March 1879 - April 1955
Albert Einstein was a German-born theoretical physicist, Nobel Prize laureate (especially for his discovery of the law of the photoelectric effect, key for developing quantum physics), who is mostly famous for his theory of relativity. Everyone is familiar with his formula, connecting mass and energy: E = mc2. Tis among the many discoveries he made, which have contributed greatly to the progress of science.
In addition, he has also become known as the philosopher of science.
Albert Einstein grew up in a non-observant Ashkenazi family, and even went to Catholic school as a young child. Still, is is evident from his many writings and sayings that he was raised in the spirit of Jewish philosophy.
He didn’t begin to talk until he was 4 years old, and wasn’t considered a very good pupil, in spite of being extremely gifted in physics and mathematics and even has taught himself algebra and Euclidean geometry over a single summer at the tender age of 12. A family tutor couldn’t keep up with the child’s genius and rate of study, who has understood at a very young age that the world may be comprehended and explained in mathematical terms. At 13 he has discovered Critique of Pure Reason by Immanuel Kant, which is incomprehensible to ordinary mortals, yet seemed to be clear to him. He resented the school’s methods, saying later that the spirit of learning and creative thought was lost in strict rote learning.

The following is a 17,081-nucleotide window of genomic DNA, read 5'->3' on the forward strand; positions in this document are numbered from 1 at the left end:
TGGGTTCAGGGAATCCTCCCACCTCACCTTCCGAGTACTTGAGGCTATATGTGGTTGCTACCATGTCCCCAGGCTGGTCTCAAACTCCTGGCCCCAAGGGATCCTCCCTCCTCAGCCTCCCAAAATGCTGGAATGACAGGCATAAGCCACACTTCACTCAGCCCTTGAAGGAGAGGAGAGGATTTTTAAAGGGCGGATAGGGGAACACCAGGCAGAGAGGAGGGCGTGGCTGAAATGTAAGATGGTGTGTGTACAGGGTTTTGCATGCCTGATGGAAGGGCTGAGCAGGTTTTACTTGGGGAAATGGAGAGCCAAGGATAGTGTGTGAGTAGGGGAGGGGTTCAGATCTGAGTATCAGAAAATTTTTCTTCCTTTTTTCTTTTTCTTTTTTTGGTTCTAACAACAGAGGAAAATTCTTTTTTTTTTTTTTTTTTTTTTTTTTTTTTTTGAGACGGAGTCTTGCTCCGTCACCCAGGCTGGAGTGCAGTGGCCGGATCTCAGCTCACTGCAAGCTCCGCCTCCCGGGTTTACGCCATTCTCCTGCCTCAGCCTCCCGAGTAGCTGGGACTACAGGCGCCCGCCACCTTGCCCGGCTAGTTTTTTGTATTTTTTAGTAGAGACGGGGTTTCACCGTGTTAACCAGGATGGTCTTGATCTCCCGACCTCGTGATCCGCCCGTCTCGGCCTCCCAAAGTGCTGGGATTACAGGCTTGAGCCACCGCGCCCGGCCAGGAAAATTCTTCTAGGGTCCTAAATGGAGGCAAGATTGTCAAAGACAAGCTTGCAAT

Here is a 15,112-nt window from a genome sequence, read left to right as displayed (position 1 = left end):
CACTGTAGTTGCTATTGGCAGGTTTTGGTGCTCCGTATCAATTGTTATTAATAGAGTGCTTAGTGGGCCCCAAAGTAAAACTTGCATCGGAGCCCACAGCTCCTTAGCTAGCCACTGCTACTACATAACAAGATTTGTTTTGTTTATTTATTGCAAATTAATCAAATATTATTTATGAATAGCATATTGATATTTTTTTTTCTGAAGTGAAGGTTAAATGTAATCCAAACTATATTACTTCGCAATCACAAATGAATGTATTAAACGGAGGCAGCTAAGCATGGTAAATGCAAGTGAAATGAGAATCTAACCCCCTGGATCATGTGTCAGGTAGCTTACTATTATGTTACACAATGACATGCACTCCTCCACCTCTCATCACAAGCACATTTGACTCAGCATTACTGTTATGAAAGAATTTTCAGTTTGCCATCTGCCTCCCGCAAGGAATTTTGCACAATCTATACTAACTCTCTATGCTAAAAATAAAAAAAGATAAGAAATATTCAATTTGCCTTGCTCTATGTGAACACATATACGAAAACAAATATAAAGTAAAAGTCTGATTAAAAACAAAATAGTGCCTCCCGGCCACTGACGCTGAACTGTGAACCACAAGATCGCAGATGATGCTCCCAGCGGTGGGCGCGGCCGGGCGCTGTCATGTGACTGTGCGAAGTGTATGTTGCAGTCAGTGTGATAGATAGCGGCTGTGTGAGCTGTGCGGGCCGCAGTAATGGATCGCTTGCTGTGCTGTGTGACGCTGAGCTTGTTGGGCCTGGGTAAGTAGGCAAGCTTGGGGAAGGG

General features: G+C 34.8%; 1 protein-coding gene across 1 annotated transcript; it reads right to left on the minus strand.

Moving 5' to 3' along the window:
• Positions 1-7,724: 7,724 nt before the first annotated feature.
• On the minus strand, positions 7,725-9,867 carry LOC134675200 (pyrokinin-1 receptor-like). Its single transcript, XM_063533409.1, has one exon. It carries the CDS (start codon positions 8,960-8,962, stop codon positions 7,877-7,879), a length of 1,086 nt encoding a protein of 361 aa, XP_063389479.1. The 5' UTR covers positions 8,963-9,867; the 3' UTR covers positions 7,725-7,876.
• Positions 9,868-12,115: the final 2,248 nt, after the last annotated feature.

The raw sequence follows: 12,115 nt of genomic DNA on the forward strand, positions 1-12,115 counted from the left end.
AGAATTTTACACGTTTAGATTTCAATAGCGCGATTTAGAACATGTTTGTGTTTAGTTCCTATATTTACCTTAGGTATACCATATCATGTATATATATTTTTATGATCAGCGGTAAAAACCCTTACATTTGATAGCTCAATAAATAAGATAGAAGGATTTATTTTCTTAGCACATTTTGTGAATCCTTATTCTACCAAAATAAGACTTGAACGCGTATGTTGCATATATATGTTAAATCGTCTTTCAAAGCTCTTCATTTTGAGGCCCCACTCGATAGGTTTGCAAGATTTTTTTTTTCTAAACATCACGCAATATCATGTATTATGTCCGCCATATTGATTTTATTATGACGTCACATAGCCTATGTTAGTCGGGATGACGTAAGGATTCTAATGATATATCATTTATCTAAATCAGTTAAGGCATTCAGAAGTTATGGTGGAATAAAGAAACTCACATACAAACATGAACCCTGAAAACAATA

His life was far from being a rose garden. There was unrequited love and an unhappy marriage; there was ambition and the need to provide for a family; there was a frustrating search for recognition of his genius and a nondescript tedious job at the patent office; there was a second marriage and immigration; love and the loss of his wife; even the loss and grave illnesses of his children. But through it all, this man was passionately interested in everything and anything, thought things through deeply, relentlessly searched for answers and hasn’t given in to the rigid norms of the surrounding society. He loved life with a passion, and his thirst for knowledge was constant and all-encompassing. All this is clearly evident from the things he said, and he is my favorite source of quotations.
Education is what remains after one has forgotten what one has learned in school.
The true sign of intelligence is not knowledge but imagination.
Life is like riding a bicycle. To keep your balance, you must keep moving.
Try not to become a man of success, but rather try to become a man of value.
I have no special talent. I am only passionately curious.
Science without religion is lame, religion without science is blind.
A person who never made a mistake never tried anything new.
It’s not that I’m so smart, it’s just that I stay with problems longer.
Once we accept our limits, we go beyond them.
If you can’t explain it simply, you don’t understand it well enough.
Common sense is the collection of prejudices acquired by age eighteen.
The environment is everything that isn’t me.
The most beautiful thing we can experience is the mysterious. It is the source of all true art and science.
Intellectual growth should commence at birth and cease only at death.